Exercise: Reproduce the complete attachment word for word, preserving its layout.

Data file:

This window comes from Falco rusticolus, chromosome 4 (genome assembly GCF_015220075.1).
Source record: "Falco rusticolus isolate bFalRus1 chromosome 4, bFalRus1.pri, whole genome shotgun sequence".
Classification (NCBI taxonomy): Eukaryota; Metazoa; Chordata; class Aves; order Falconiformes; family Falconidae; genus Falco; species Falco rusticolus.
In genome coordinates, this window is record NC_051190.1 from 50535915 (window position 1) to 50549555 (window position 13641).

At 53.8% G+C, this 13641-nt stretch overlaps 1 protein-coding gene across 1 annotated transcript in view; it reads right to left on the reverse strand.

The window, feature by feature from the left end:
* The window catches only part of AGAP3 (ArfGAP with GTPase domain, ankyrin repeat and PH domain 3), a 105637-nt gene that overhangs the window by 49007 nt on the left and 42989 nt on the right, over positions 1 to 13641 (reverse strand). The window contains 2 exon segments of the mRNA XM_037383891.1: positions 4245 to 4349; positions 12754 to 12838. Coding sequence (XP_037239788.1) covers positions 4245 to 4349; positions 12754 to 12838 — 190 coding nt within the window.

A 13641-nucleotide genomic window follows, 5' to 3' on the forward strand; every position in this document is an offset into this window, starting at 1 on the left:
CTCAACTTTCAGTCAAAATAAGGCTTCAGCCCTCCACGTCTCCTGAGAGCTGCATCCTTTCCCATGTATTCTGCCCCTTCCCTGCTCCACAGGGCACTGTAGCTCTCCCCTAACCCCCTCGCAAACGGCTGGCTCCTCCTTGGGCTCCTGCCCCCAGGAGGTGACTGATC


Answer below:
This window comes from Falco rusticolus, chromosome 4 (genome assembly GCF_015220075.1).
Source record: "Falco rusticolus isolate bFalRus1 chromosome 4, bFalRus1.pri, whole genome shotgun sequence".
Classification (NCBI taxonomy): Eukaryota; Metazoa; Chordata; class Aves; order Falconiformes; family Falconidae; genus Falco; species Falco rusticolus.
In genome coordinates, this window is record NC_051190.1 from 50535915 (window position 1) to 50549555 (window position 13641).

At 53.8% G+C, this 13641-nt stretch overlaps 1 protein-coding gene across 1 annotated transcript in view; it reads right to left on the reverse strand.

The window, feature by feature from the left end:
* The window catches only part of AGAP3 (ArfGAP with GTPase domain, ankyrin repeat and PH domain 3), a 105637-nt gene that overhangs the window by 49007 nt on the left and 42989 nt on the right, over positions 1 to 13641 (reverse strand). The window contains 2 exon segments of the mRNA XM_037383891.1: positions 4245 to 4349; positions 12754 to 12838. Coding sequence (XP_037239788.1) covers positions 4245 to 4349; positions 12754 to 12838 — 190 coding nt within the window.

A 13641-nucleotide genomic window follows, 5' to 3' on the forward strand; every position in this document is an offset into this window, starting at 1 on the left:
CTCAACTTTCAGTCAAAATAAGGCTTCAGCCCTCCACGTCTCCTGAGAGCTGCATCCTTTCCCATGTATTCTGCCCCTTCCCTGCTCCACAGGGCACTGTAGCTCTCCCCTAACCCCCTCGCAAACGGCTGGCTCCTCCTTGGGCTCCTGCCCCCAGGAGGTGACTGATC